By Vincent Bevins, at: The Atlantic
The best evidence for the triumph of neoconservatism, including over PBS, is to compare the 1983 series, Vietnam: A Television History, with the Burns/Novick version. The former is more honest, more hard-hitting, and more complete on the facts of the war. In a very real way, that comparison tells us how the Nixon/Kissinger view of Vietnam and the world eventually eclipsed JFK's, concludes Jim DiEugenio.
As depicted in Athens or at the Globe Theater, with tragedy there is always an element of both rage and violence. Johnson assiduously worked to spring his own trap on himself. And that is what is missing from this film, writes Jim DiEugenio.
With their defense of the Dulles brothers as “decent people” in Part One, the disappearance of Kennedy’s withdrawal plan and the championing of Vann and Sheehan in Part Two, so far the net value of this documentary is something less than zero, writes Jim DiEugenio.
How can one tell the story of American involvement in Vietnam without mentioning the Dulles brothers or General Edward Lansdale? With a full 18 hours at one’s disposal, I would have thought such a thing would be impossible. Yet with Burns and Novick, the impossible becomes the possible, writes Jim DiEugenio.
The following is the transcript of a talk Jim gave via remote connection for the seminar held at the Virginia Military Institute on Saturday, September 2, 2017.
In response to a scene in John Barbour's recent film, Jim DiEugenio once again drives home the contradictions, lack of attention to scholarly standards of historical analysis, and dishonesty in the position adopted by Noam Chomsky on both JFK's presidency and the facts and circumstances of his assassination.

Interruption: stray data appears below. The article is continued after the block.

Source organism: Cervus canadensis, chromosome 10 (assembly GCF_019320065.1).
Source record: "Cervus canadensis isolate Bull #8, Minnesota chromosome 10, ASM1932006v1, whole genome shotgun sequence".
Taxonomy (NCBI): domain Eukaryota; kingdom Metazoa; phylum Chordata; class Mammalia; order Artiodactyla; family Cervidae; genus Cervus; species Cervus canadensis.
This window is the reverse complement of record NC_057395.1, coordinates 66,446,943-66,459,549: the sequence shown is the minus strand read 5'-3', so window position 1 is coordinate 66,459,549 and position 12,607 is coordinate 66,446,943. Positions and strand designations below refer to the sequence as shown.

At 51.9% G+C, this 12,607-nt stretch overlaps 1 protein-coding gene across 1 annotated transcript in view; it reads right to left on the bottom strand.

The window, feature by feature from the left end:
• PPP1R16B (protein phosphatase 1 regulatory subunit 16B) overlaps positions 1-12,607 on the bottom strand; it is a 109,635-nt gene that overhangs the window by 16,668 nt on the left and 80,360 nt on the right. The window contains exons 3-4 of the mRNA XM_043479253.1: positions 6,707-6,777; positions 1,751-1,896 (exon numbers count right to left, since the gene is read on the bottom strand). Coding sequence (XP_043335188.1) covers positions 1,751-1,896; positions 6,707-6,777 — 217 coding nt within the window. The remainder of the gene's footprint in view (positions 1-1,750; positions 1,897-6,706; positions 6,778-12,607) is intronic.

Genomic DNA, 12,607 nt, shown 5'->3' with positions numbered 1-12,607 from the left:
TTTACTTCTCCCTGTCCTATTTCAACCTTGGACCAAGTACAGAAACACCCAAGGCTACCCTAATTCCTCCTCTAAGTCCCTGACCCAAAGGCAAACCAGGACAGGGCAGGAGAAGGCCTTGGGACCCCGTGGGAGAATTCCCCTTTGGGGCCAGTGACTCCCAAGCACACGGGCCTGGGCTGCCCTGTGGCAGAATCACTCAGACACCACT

What the Bishop-Veciana-Oswald connection may actually have involved could be hidden among the 1,100 long-suppressed CIA records related to the JFK assassination, including four of Phillips’ operational files and Veciana’s routing and record sheet, conjectures Prof. Fernandez.
An "incredibly improbable memoir ..., and the most incredible thing is how much of the story is demonstrably true", remarks Joseph Green, who further observes that "the author adopts a straightforward prose style and appears to be doing his best to give the truth as he sees it. For that he deserves some kudos."
On May 29, 2017, the nation commemorated the 100th birthday of President John F. Kennedy. As we all know, Kennedy was cut down before reaching the age of 50. Yet, his short term in office still casts a giant shadow over contemporary American history. As author Larry Sabato has shown, the vast majority of Americans believe that something went wrong with America after he was assassinated. We take this opportunity to remind us all of what might have been and to commemorate what was. And it's important, too, to learn about the many things Kennedy achieved while in office, but which you won't hear about from today's mainstream media.
The images below are linked to a four-part slideshow and afterword featuring highlights from the life and political career of John Fitzgerald Kennedy, 35th President of the United States, which we hope you will find informative.